This Week in Financial Regulation, April 3rd

This Week in Financial Regulation, April 3rd

Rent Check

Which banks hedge their risky investments? A new paper shows a positive correlation between the level of capital a bank has and how willing they are to hedge their investments.

The New York Times editorial board came out in support of higher capital requirements. This could be an important opportunity to find transpartisan support for an important macroprudential policy.


News and Commentary

Matteo Benetton took to Pro-Market to explain why some capital regulation is anti-competitive. Current efforts to increase global capital have allowed large firms to exploit their information advantage over smaller firms.

The Wall Street Journal looked at why large banks are working harder to finance deals that would’ve been too small for their interest in the past. As the economy slows down, smaller banks are being choked out of the merger market as big banks become less picky.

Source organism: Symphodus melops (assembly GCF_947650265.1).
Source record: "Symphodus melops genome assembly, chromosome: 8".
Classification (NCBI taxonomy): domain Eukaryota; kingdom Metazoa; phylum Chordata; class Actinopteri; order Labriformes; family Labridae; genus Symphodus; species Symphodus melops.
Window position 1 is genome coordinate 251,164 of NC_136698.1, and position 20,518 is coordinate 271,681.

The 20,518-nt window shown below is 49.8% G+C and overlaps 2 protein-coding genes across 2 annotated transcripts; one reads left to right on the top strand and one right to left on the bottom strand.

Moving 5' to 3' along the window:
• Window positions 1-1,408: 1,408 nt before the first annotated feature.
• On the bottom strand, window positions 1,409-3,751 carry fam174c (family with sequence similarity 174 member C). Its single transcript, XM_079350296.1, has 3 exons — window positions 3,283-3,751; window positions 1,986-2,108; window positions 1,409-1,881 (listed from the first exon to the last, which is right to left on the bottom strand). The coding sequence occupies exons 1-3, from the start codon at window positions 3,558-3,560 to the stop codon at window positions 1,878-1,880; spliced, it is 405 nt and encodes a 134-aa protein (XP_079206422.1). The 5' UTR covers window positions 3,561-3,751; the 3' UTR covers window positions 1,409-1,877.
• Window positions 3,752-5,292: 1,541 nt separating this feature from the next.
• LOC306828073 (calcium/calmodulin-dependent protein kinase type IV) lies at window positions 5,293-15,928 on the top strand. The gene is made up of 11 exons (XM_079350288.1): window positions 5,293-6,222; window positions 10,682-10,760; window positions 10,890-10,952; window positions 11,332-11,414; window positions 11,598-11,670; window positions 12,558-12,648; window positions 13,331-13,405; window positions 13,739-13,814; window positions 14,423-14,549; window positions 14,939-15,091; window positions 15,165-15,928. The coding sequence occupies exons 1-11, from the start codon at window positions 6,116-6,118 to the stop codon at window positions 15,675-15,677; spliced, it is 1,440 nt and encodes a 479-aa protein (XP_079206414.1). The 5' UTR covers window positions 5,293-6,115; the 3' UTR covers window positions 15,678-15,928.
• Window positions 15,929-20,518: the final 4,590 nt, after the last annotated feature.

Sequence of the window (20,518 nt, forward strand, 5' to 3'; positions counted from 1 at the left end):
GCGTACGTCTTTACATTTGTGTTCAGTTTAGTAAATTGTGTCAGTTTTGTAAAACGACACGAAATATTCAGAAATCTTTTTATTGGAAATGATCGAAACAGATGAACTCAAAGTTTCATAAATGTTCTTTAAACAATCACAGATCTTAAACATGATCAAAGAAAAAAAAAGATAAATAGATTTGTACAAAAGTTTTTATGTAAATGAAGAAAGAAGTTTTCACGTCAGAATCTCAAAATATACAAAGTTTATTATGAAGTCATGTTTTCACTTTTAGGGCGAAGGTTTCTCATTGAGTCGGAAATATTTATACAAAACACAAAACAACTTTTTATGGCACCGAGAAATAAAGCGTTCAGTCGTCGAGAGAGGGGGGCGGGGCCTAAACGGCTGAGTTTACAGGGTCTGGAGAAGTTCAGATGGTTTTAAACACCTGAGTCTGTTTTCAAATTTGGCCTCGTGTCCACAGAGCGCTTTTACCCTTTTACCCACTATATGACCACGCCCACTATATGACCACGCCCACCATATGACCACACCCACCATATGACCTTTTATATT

The Chamber of Commerce polled their bank members on the state of financial regulation. They found the medium and small sized banks feel especially restrained by current laws, but have grown more optimistic as various provisions of Dodd-Frank have been scaled back.

The Federal Reserve is proposing a new rule that would prohibit any one bank from purchasing too much of the debt that systemically important banks are required to issue under TLAC rules.


New Research

What’s behind the historically high levels of corporate default that we are seeing today? New research points to the more rapid disruption in today’s economy.

While it has many benefits, monetary policy isn’t the most effective mechanism to promote financial stability. Instead, macroprudential policy should be the primary vehicle used.


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By |2019-04-03T13:01:24-07:00April 3rd, 2019|Blog, Financial Regulation|